Libya, and the situation of migrants, was high on the agenda, and the Summit condemned in strongest terms the alleged crimes perpetrated in Libya. The meeting commended an initiative by the AUC Chairperson along with IOM and the Presidential Council and the Government of National Accord of Libya, and the Summit pledged its full support. Leaders committed themselves to work together with the AU, UN, EU, the Libyan government and countries of origin and transit, to find lasting resolution to the issue of African migrants. The meeting underlined that the issue was closely linked to addressing the root causes of the problem and required a political solution to the persistent crisis in Libya.  The Summit stressed the imperative need for coordinated action involving all the stakeholders concerned, especially the African Union, the United Nations, the European Union and the League of Arab States.

The United Nations Secretary General, the Chairperson of the African Union Commission, Moussa Faki Mahamat, the President of the European Commission, and the EU High Representative met on the margins of the Summit to discuss concrete steps. They agreed to put in place a joint EU-AU-UN Task Force to save and protect lives of migrants and refugees along the routes and in particular inside Libya, accelerating assisted voluntary returns to countries of origin, and resettlement of those in need of international protection. This will build on, expand and accelerate the ongoing work done by countries of origin, and the IOM. The work of the Task Force will be closely coordinated with the Libyan authorities and be part of the overall joint work that the African Union and the European Union, and the United Nations, will intensify to dismantle traffickers and criminal networks, and to offer opportunities of development and stability to countries of origin and transit, tackling root causes of migration.

The other strategic priorities of the Summit included: Investing in people, through education, science, technology, and skills development; Strengthening Resilience, Peace, Security, and Governance; Migration and mobility and Mobilizing investments for African structural sustainable transformation. This last priority is seen by many as having the potential to transform Africa in the way that the Marshal Plan rebuilt Europe after the Second World War. This Summit is the third to be held in Africa and the first in sub-Saharan Africa. Participants discussed progress made in the implementation of the 2014-2017 action plan adopted at the previous Brussels Summit and the way forward for defining the Africa-EU Joint Strategy in the light of the new issues facing both continents.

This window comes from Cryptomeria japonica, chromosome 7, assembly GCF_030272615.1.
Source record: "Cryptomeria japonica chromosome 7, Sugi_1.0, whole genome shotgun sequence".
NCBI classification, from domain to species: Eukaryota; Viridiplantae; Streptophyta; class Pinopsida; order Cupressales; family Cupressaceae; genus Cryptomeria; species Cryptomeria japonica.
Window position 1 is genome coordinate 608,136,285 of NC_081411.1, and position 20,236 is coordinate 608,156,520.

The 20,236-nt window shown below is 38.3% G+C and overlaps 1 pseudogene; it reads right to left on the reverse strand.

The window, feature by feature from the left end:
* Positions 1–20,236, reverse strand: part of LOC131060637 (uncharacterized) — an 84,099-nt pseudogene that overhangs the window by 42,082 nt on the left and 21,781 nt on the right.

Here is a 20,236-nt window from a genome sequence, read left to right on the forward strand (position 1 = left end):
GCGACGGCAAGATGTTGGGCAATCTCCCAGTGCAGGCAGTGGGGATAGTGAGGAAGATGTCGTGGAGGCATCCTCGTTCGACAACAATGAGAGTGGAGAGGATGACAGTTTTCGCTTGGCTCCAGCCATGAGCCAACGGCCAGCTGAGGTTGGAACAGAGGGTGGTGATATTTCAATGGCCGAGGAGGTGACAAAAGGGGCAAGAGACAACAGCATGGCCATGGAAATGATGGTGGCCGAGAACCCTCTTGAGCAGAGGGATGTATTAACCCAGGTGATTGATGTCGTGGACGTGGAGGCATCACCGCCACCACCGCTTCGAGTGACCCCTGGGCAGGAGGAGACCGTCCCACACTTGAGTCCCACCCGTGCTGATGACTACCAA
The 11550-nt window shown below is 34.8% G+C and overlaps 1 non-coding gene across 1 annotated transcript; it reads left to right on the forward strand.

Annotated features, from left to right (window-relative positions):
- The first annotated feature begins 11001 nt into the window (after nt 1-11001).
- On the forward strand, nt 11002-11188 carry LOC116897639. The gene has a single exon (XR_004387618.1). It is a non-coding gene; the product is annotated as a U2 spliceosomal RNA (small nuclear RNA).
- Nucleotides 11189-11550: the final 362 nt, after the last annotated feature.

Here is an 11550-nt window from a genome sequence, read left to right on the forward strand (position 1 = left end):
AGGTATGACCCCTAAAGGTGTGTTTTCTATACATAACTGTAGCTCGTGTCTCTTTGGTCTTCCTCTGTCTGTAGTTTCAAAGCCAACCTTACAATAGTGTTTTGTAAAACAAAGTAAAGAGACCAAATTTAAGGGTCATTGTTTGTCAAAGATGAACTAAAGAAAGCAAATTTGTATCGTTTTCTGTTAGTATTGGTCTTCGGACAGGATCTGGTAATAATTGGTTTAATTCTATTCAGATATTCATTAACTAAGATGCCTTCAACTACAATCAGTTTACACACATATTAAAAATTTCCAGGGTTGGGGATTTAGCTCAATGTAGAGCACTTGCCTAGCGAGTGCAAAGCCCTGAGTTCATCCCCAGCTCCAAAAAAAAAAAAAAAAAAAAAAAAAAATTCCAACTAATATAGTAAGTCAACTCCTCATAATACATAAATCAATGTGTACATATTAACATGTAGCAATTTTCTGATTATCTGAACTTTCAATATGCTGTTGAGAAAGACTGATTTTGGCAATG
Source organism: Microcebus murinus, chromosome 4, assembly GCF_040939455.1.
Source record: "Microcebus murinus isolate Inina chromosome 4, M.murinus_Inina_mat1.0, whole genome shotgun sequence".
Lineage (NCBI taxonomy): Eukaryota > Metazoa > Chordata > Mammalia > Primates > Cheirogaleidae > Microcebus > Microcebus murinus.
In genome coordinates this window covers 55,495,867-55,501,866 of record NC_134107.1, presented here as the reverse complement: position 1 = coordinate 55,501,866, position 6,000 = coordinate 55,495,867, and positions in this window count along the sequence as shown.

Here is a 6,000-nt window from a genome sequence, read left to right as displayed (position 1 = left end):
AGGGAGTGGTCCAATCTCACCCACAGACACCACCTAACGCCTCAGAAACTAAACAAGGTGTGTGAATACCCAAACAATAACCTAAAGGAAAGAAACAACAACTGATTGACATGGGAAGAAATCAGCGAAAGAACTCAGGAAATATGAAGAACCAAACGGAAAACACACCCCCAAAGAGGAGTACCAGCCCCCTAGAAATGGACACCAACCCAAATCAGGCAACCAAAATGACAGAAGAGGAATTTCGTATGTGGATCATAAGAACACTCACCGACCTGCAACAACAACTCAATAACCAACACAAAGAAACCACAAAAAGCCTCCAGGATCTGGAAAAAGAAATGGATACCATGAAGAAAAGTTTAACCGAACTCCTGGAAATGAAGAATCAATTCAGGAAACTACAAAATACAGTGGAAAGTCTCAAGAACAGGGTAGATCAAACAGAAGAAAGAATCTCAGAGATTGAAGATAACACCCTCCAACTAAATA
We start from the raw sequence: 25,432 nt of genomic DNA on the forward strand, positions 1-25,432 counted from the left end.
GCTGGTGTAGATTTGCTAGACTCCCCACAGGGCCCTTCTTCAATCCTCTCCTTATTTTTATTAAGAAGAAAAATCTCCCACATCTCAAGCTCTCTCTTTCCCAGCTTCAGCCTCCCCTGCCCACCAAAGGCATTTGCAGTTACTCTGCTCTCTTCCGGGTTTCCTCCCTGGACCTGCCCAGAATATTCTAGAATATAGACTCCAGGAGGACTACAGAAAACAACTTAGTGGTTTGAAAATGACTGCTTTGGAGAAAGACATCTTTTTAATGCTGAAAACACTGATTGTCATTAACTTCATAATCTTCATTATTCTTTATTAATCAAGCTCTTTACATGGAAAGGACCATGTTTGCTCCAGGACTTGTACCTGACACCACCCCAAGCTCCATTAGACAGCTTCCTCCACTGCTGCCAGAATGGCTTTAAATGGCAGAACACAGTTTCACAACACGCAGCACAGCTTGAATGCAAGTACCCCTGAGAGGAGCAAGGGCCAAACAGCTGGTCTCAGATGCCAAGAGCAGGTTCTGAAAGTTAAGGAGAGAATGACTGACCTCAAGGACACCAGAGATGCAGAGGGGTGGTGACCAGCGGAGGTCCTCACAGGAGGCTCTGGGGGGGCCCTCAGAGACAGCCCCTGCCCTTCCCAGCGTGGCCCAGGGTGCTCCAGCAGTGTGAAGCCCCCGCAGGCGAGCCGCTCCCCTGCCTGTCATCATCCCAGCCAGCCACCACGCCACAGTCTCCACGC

The 5th AU-EU Summit kicks off

The 5th AU-EU Summit for the year of 2017 kicked off on Wednesday (11/29/207) in Abidjan, Côte d’Ivoire. The summit saw the attendance of Secretary-General of the United Nations, António Guterres, Moussa Faki Mahamat, Chairperson of the African Union Commission, Jean-Claude Juncker, President of the European Commission, Chairperson of the African Union, Alpha Conde, and Federica Mogherini, High Representative of the European Union for Foreign Affairs and Security. Heads of State and Governments from both Africa and Europe Including German Chancellor Angela Merkel, Ethiopian Prime Minister, Hailemariam Desalegn, French President Emmanuel Macron, South African president Jacob Zuma, Spanish Prime Minister, Mariano Rajoy, Rwanda’s Paul Kagame and Ghana’s Nana Akufo-Addo among others attended the summit. The Summit will continue into its second day tomorrow.

Prime Minister Hailemariam Desalegn has met with Italian Prime Minister, Paolo Gentiloni and Polish president, Andrzej Duda at the margins of the Summit. Discussion with his Italian counterpart focused on Bilateral diplomatic and technical cooperation. The Revitalization of South Sudan Peace Process was the main point of discussion where both have concurred to the notion that speaking with undivided, one voice and a collective support to the process as a way forward in bringing lasting peace in South Sudan.

The Prime Minister also has conferred with the High Representative of European Union for Foreign Affairs and Security, Federica Mogherini. The two had a fruitful discussion on South Sudan Revitalization Process progress and both expressed their satisfaction on the level where the peace process has reached with its last pre-forum consultation meeting of IGAD Council of Ministers in Abidjan, Cote d’Ivoire towards the convening of the High-Level Revitalization Forum.

Dr. Workneh Meets with his Lithuanian and Belgian counterparts

Foreign Minister Dr. Workneh Gebeyehu met with Lithuanian Foreign Minister Mr. Lina Linkevicius and Minister of Foreign Affairs of Belgium, Didier Reynders at the sidelines of the Ministerial meeting of the AU-EU Summit 2017 on Tuesday (11/28/2017).

Discussions with the Lithuanian Minister mainly focused on issues including his visit to Lithuania, Political Consultation and Economic Cooperation Agreement and EU/UN multilateral cooperation. Lithuanian side has shown interest to cooperate in Education and ICT, Life science and financial technology. The two sides have agreed on the opening of office of the Honorary Consul of Lithuania in Ethiopia.

Meanwhile, Dr. Workneh has also met with Denmark’s Development and Trade Minister at the sidelines of the AU-EU meeting. The two sides discussed issues of Migration, Climate and cooperation under EU framework.

The 5th AU-EU Summit kicks off with the meeting of Foreign Ministers

The Foreign Ministers of member countries of the two continental bodies convened today (November 28) to adopt agendas: draft joint AU-EU declaration on the migrant situation in Libya and draft declaration on investing in youth for accelerated inclusive growth and sustainable development and program of work of the Summit.

Dr Workneh Gebeyehu along with his African and European counterparts has attended the meeting. On the occasion he holds talks with Libyan, Belgian, Rwandan, Croatian and EU Foreign Ministers on multilateral and bilateral matters of common interest.